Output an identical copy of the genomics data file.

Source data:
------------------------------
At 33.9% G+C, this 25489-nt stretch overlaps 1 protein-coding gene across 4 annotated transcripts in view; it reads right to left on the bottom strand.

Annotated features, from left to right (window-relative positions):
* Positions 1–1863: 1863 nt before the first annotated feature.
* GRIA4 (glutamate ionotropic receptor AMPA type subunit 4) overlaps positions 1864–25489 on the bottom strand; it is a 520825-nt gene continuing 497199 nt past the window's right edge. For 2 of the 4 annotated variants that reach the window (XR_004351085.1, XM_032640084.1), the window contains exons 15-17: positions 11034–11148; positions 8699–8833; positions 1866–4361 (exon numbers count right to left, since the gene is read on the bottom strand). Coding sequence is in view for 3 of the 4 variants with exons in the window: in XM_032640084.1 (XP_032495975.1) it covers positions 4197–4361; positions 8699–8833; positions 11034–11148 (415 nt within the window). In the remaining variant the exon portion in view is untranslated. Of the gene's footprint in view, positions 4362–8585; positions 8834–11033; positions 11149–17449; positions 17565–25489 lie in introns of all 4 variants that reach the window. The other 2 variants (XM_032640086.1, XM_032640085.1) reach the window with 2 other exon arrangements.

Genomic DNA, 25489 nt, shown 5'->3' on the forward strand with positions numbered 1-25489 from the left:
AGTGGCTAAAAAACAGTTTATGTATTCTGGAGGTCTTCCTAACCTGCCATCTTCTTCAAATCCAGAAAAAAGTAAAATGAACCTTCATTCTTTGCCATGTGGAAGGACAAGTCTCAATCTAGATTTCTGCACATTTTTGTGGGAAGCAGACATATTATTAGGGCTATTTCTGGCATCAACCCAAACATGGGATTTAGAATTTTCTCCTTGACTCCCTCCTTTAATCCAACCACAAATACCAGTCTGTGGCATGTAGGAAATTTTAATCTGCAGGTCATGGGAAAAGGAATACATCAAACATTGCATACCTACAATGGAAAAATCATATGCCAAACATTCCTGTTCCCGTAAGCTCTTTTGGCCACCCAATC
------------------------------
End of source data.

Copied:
At 33.9% G+C, this 25489-nt stretch overlaps 1 protein-coding gene across 4 annotated transcripts in view; it reads right to left on the bottom strand.

Annotated features, from left to right (window-relative positions):
* Positions 1–1863: 1863 nt before the first annotated feature.
* GRIA4 (glutamate ionotropic receptor AMPA type subunit 4) overlaps positions 1864–25489 on the bottom strand; it is a 520825-nt gene continuing 497199 nt past the window's right edge. For 2 of the 4 annotated variants that reach the window (XR_004351085.1, XM_032640084.1), the window contains exons 15-17: positions 11034–11148; positions 8699–8833; positions 1866–4361 (exon numbers count right to left, since the gene is read on the bottom strand). Coding sequence is in view for 3 of the 4 variants with exons in the window: in XM_032640084.1 (XP_032495975.1) it covers positions 4197–4361; positions 8699–8833; positions 11034–11148 (415 nt within the window). In the remaining variant the exon portion in view is untranslated. Of the gene's footprint in view, positions 4362–8585; positions 8834–11033; positions 11149–17449; positions 17565–25489 lie in introns of all 4 variants that reach the window. The other 2 variants (XM_032640086.1, XM_032640085.1) reach the window with 2 other exon arrangements.

Genomic DNA, 25489 nt, shown 5'->3' on the forward strand with positions numbered 1-25489 from the left:
AGTGGCTAAAAAACAGTTTATGTATTCTGGAGGTCTTCCTAACCTGCCATCTTCTTCAAATCCAGAAAAAAGTAAAATGAACCTTCATTCTTTGCCATGTGGAAGGACAAGTCTCAATCTAGATTTCTGCACATTTTTGTGGGAAGCAGACATATTATTAGGGCTATTTCTGGCATCAACCCAAACATGGGATTTAGAATTTTCTCCTTGACTCCCTCCTTTAATCCAACCACAAATACCAGTCTGTGGCATGTAGGAAATTTTAATCTGCAGGTCATGGGAAAAGGAATACATCAAACATTGCATACCTACAATGGAAAAATCATATGCCAAACATTCCTGTTCCCGTAAGCTCTTTTGGCCACCCAATC